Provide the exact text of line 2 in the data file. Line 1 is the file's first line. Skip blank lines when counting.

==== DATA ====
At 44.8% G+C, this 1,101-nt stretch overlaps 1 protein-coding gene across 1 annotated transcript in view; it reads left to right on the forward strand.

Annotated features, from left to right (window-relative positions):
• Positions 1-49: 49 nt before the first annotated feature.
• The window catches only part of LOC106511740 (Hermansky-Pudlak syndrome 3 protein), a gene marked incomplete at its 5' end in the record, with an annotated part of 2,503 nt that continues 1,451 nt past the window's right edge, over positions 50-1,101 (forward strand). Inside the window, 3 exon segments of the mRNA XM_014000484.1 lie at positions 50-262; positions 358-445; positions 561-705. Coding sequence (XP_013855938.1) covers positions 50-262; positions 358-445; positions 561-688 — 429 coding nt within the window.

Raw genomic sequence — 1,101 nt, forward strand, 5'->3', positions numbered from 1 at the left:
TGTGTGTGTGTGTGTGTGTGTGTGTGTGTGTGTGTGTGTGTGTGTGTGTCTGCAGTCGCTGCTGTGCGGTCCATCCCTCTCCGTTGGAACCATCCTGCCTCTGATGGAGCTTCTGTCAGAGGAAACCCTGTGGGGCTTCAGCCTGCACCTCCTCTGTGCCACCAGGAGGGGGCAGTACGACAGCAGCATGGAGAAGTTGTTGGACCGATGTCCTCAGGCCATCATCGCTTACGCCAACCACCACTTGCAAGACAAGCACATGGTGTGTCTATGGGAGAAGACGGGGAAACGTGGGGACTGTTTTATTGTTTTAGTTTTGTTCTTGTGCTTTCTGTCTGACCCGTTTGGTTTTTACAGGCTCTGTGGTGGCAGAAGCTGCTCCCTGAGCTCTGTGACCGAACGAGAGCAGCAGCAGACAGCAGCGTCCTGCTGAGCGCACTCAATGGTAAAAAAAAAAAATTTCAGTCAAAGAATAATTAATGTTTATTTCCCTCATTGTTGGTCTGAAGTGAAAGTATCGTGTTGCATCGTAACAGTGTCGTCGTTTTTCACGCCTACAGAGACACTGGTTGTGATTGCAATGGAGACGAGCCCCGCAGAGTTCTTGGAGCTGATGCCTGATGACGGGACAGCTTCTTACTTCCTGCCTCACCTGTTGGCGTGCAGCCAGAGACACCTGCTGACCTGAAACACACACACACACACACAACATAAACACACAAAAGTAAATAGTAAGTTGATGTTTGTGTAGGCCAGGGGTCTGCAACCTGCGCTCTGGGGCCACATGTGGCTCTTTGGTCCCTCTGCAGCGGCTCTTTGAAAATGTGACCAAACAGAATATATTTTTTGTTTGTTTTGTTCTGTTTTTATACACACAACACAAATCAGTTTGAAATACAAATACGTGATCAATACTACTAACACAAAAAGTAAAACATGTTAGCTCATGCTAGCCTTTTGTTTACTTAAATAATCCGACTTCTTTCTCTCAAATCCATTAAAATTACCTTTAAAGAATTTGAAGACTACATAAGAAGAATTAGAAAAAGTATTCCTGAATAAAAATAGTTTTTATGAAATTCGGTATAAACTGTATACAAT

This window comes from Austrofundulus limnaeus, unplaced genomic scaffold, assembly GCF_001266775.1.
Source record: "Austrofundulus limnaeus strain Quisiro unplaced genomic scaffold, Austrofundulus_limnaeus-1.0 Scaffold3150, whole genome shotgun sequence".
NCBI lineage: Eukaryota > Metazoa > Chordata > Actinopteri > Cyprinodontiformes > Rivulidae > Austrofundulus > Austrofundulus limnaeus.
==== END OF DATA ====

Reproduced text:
Annotated features, from left to right (window-relative positions):